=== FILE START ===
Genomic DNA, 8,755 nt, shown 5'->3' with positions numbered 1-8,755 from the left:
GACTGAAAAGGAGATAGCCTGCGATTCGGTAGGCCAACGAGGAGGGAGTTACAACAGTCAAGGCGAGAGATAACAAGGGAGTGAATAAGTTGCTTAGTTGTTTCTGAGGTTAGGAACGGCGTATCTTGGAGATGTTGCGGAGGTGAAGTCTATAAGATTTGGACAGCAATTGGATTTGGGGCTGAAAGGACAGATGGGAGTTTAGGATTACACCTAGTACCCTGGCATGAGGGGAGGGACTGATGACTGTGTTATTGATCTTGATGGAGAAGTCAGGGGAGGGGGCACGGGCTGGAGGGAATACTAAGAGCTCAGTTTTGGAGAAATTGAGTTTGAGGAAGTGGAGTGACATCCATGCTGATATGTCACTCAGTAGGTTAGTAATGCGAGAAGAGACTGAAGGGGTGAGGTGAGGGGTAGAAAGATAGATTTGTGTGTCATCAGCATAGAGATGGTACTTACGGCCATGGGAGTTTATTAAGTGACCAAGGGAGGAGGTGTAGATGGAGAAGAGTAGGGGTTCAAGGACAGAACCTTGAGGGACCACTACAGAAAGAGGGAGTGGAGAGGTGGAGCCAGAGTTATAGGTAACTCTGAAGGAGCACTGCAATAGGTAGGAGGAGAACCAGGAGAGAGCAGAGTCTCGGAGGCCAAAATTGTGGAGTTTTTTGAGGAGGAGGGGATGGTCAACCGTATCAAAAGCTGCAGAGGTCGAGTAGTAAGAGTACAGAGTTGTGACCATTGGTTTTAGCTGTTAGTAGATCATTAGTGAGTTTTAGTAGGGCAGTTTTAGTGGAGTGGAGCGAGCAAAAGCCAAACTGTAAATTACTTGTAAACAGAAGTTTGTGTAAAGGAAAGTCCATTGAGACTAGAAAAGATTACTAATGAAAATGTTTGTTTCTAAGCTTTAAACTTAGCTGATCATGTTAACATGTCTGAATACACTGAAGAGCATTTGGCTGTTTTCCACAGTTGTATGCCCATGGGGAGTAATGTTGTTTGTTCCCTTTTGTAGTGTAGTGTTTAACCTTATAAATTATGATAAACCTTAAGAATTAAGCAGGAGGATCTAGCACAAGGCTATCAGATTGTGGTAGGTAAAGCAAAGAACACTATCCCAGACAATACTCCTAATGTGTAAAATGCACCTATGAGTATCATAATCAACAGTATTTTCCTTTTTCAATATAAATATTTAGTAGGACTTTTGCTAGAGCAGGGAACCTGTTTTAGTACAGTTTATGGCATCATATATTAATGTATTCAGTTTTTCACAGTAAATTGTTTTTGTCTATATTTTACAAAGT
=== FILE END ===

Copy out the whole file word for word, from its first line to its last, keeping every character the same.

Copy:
Genomic DNA, 8,755 nt, shown 5'->3' with positions numbered 1-8,755 from the left:
GACTGAAAAGGAGATAGCCTGCGATTCGGTAGGCCAACGAGGAGGGAGTTACAACAGTCAAGGCGAGAGATAACAAGGGAGTGAATAAGTTGCTTAGTTGTTTCTGAGGTTAGGAACGGCGTATCTTGGAGATGTTGCGGAGGTGAAGTCTATAAGATTTGGACAGCAATTGGATTTGGGGCTGAAAGGACAGATGGGAGTTTAGGATTACACCTAGTACCCTGGCATGAGGGGAGGGACTGATGACTGTGTTATTGATCTTGATGGAGAAGTCAGGGGAGGGGGCACGGGCTGGAGGGAATACTAAGAGCTCAGTTTTGGAGAAATTGAGTTTGAGGAAGTGGAGTGACATCCATGCTGATATGTCACTCAGTAGGTTAGTAATGCGAGAAGAGACTGAAGGGGTGAGGTGAGGGGTAGAAAGATAGATTTGTGTGTCATCAGCATAGAGATGGTACTTACGGCCATGGGAGTTTATTAAGTGACCAAGGGAGGAGGTGTAGATGGAGAAGAGTAGGGGTTCAAGGACAGAACCTTGAGGGACCACTACAGAAAGAGGGAGTGGAGAGGTGGAGCCAGAGTTATAGGTAACTCTGAAGGAGCACTGCAATAGGTAGGAGGAGAACCAGGAGAGAGCAGAGTCTCGGAGGCCAAAATTGTGGAGTTTTTTGAGGAGGAGGGGATGGTCAACCGTATCAAAAGCTGCAGAGGTCGAGTAGTAAGAGTACAGAGTTGTGACCATTGGTTTTAGCTGTTAGTAGATCATTAGTGAGTTTTAGTAGGGCAGTTTTAGTGGAGTGGAGCGAGCAAAAGCCAAACTGTAAATTACTTGTAAACAGAAGTTTGTGTAAAGGAAAGTCCATTGAGACTAGAAAAGATTACTAATGAAAATGTTTGTTTCTAAGCTTTAAACTTAGCTGATCATGTTAACATGTCTGAATACACTGAAGAGCATTTGGCTGTTTTCCACAGTTGTATGCCCATGGGGAGTAATGTTGTTTGTTCCCTTTTGTAGTGTAGTGTTTAACCTTATAAATTATGATAAACCTTAAGAATTAAGCAGGAGGATCTAGCACAAGGCTATCAGATTGTGGTAGGTAAAGCAAAGAACACTATCCCAGACAATACTCCTAATGTGTAAAATGCACCTATGAGTATCATAATCAACAGTATTTTCCTTTTTCAATATAAATATTTAGTAGGACTTTTGCTAGAGCAGGGAACCTGTTTTAGTACAGTTTATGGCATCATATATTAATGTATTCAGTTTTTCACAGTAAATTGTTTTTGTCTATATTTTACAAAGT